Eva: Ok, So. This one is all about what we’ve learned in seven years of marriage.
Kyle: Is this going to be a six hour conversation?
Eva: I hope not.
Kyle: We’ve learned a lot. So yeah, why don’t you start.
Eva: Ummm. Ok, well first of all, I feel like seven years of marriage feels like seventeen years of marriage (both laugh). I can’t believe it hasn’t even been a decade, it’s wild to me. Suddenly seven years feels like a lot. And, you know, I’ve written these posts throughout the years on different anniversary milestones– just about how different marriage was than what I expected it to be. Ummm..in positive and negative ways. I know I had a really unrealistic view of marriage from all angles. But I would say the biggest thing I’ve learned is that as a couple you really have to understand on a deep level, and respect, where the other person has been and how they’ve been effected and how they’ve lived their life before meeting you. I think that’s crucial to understanding that person and being able to succeed in a relationship with that person. So, what that person’s childhood was like, any triggers that they have– things that make them feel unsafe or things that comfort them– I think that those are all conversations that are really important to have with somebody before you get married.
Kyle: Mmm hmmm. And what’s important about relationships, and what makes marriage really challenging, is that two things are happening concurrently: there’s a journey in to understanding yourself and what you’ve learned through environment– what you’ve witnessed subconsciously and consciously and how they’ve effected you and molded your outlook and choices. Without having a clear understanding of how these things have effected you on a deeper level, you learn to mimic behavior in many ways, and so I think it takes a long time to figure out who you actually are as an individual, and in relationships. While you’re on THAT path, you’re also trying to understand your dynamic with somebody else– and what they need and who they are. And what’s tough is sometimes it’s like two violinists sharing the same stand, a chair apart from each other and a beat off of rhythm. It’s hard to find the rhythm and the harmony. Sometimes one person is off the beat and sometimes the other person is– and so individual reflection and the journey in to understanding yourself can effect you relationship with the other person in a marriage. And what I’ve learned is that it’s ok to be off the beat, whether individually or as a couple, but that honesty and communication are the only ways to make it through those difficult times when the music doesn’t sound good, you know?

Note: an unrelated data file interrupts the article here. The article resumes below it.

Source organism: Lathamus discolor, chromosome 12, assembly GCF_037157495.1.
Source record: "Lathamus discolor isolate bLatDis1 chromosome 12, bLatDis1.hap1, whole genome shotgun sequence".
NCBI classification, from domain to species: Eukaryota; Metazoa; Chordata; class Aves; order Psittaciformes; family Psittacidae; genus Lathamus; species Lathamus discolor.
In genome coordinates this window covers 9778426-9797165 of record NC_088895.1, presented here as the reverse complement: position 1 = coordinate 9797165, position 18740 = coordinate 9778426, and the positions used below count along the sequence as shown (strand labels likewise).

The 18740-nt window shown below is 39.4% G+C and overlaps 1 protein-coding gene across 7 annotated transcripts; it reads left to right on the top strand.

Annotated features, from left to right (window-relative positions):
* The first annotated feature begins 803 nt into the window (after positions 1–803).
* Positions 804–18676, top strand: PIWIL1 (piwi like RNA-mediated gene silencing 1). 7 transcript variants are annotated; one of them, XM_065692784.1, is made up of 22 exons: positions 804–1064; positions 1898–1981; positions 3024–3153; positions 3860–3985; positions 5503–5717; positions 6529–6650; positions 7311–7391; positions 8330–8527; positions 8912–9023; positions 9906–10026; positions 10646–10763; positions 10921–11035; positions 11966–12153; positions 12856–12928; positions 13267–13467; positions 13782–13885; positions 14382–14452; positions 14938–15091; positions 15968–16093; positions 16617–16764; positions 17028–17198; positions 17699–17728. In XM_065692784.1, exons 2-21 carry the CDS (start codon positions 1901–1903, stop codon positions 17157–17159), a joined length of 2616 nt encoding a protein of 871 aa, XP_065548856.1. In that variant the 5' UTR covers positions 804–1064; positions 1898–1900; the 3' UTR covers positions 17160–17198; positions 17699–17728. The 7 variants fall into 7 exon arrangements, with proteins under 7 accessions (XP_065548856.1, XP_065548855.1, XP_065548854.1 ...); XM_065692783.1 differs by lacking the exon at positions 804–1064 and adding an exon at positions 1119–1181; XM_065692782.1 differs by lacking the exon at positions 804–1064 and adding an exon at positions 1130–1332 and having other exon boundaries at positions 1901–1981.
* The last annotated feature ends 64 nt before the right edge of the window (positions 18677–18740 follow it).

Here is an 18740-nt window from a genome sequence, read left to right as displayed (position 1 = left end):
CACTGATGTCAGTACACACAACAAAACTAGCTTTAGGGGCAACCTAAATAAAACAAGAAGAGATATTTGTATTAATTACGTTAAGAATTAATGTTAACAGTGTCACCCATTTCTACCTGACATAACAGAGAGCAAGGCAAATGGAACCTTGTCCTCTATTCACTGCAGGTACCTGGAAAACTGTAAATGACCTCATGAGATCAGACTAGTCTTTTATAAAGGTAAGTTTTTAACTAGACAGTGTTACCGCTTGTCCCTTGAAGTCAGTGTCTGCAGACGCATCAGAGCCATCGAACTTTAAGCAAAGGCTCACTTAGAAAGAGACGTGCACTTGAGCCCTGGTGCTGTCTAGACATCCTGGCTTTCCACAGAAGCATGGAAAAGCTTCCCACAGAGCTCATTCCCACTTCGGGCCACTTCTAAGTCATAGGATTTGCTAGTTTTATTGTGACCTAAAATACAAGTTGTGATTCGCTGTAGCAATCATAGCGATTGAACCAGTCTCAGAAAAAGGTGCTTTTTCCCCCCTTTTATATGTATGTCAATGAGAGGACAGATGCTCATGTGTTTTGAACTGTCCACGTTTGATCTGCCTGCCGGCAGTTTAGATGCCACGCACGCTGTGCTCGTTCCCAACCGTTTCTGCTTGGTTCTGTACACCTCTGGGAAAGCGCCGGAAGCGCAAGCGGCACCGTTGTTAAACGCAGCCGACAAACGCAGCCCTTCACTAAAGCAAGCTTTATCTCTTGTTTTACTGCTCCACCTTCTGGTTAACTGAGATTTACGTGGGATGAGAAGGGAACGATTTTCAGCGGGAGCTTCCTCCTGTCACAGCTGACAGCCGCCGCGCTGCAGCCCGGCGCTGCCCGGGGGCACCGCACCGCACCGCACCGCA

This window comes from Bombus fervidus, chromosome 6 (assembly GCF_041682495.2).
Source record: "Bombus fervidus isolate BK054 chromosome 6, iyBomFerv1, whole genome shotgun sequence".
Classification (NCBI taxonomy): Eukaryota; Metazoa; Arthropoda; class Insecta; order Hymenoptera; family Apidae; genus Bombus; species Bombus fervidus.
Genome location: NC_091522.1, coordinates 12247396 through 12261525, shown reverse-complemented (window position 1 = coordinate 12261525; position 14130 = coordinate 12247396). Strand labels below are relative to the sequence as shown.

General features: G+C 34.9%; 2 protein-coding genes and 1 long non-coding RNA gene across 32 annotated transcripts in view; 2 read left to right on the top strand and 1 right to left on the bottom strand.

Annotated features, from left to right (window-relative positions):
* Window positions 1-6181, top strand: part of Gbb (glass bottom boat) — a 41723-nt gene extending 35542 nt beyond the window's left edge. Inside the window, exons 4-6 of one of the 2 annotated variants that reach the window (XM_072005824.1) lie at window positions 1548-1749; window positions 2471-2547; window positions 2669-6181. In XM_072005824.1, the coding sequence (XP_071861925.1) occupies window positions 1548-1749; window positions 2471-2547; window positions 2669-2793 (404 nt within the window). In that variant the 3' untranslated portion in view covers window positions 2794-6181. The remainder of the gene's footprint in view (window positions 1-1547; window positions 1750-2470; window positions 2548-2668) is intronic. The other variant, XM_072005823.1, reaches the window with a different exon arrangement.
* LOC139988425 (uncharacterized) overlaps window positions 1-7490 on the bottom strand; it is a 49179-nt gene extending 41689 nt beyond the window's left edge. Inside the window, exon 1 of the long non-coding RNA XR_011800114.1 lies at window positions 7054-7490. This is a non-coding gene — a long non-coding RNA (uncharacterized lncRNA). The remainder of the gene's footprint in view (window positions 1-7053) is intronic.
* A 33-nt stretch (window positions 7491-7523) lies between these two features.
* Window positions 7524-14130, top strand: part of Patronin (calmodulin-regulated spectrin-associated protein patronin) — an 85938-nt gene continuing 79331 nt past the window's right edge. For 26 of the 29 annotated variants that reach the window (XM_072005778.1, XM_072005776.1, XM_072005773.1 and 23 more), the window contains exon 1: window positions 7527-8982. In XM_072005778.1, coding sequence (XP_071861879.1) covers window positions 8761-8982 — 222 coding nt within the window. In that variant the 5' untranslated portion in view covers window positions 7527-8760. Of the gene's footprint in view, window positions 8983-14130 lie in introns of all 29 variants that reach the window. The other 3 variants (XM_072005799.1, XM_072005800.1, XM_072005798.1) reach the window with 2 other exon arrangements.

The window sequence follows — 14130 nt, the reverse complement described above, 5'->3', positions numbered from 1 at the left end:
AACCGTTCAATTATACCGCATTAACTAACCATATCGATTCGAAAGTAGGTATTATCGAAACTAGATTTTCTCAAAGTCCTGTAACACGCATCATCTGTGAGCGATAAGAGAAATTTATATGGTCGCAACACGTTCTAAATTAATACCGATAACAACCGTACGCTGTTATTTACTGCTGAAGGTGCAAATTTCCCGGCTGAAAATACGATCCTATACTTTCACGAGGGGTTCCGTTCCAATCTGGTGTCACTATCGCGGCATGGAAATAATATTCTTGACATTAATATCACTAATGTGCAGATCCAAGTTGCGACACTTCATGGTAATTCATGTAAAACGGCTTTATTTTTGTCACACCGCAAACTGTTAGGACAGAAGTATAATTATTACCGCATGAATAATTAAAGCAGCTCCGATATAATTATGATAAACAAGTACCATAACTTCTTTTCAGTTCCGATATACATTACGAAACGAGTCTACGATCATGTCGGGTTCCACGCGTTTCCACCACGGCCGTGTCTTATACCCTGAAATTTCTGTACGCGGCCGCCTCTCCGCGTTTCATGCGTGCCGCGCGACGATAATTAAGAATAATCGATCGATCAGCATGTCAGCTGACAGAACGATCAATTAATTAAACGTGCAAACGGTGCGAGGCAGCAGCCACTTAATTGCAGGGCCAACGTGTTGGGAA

Eva: Yeah, I mean I totally agree with that. The number one thing for marriage is probably learning how to communicate with one another: honestly, openly, effectively. And to stay communicating. Because if you can do that then you can get through anything. You know, sometimes I wonder if some of our marital stuff over the years is also due to the fact that we got married so young– not only young age wise but also young in our journeys of self discovery. I wonder if we had had better handles on where we were coming from, who we were, where we were going– that it would have been easier. I wonder if sometimes it is a little bit more…ummm… stable to get married when you’re a bit older. I don’t know.
Kyle: Yeah. I think there are two things that if you were to pinpoint when a relationship goes off track– there are two factors, in my opinion, that are issues of consequence that are very important. One is this counter intuitive behavior of being someone you don’t feel comfortable being because you think your significant other wants you to be that person…
Eva: Or needs you to be that person…
Kyle: Or needs you to be that person. And what ends up really turning that in to a toxic situation is when that’s not even what they want. So you’re being someone that you assume they want but that you don’t like to be and don’t want to be, and they don’t want it either. (laughs) And then the other one is losing yourself in a relationship. So not being able to carve out a safe and respectful space within the relationship dynamic where you’re allowed to be an individual. Without hurting someone else, or without distancing yourself from someone else.